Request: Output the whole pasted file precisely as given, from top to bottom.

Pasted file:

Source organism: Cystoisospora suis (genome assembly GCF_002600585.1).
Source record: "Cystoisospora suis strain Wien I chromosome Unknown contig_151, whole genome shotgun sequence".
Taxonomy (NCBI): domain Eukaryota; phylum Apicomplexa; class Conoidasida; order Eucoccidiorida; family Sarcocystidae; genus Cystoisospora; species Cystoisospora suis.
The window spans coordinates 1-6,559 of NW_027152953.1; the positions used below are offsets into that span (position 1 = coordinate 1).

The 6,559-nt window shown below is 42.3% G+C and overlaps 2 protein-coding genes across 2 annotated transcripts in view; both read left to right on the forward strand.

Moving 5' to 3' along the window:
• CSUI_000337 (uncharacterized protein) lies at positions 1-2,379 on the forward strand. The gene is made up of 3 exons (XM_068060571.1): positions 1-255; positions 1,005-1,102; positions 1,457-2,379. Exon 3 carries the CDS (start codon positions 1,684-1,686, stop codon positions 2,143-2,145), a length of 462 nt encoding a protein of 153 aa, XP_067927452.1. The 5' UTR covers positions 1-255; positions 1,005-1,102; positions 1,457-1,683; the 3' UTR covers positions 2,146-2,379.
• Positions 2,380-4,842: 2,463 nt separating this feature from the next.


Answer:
Source organism: Cystoisospora suis (genome assembly GCF_002600585.1).
Source record: "Cystoisospora suis strain Wien I chromosome Unknown contig_151, whole genome shotgun sequence".
Taxonomy (NCBI): domain Eukaryota; phylum Apicomplexa; class Conoidasida; order Eucoccidiorida; family Sarcocystidae; genus Cystoisospora; species Cystoisospora suis.
The window spans coordinates 1-6,559 of NW_027152953.1; the positions used below are offsets into that span (position 1 = coordinate 1).

The 6,559-nt window shown below is 42.3% G+C and overlaps 2 protein-coding genes across 2 annotated transcripts in view; both read left to right on the forward strand.

Moving 5' to 3' along the window:
• CSUI_000337 (uncharacterized protein) lies at positions 1-2,379 on the forward strand. The gene is made up of 3 exons (XM_068060571.1): positions 1-255; positions 1,005-1,102; positions 1,457-2,379. Exon 3 carries the CDS (start codon positions 1,684-1,686, stop codon positions 2,143-2,145), a length of 462 nt encoding a protein of 153 aa, XP_067927452.1. The 5' UTR covers positions 1-255; positions 1,005-1,102; positions 1,457-1,683; the 3' UTR covers positions 2,146-2,379.
• Positions 2,380-4,842: 2,463 nt separating this feature from the next.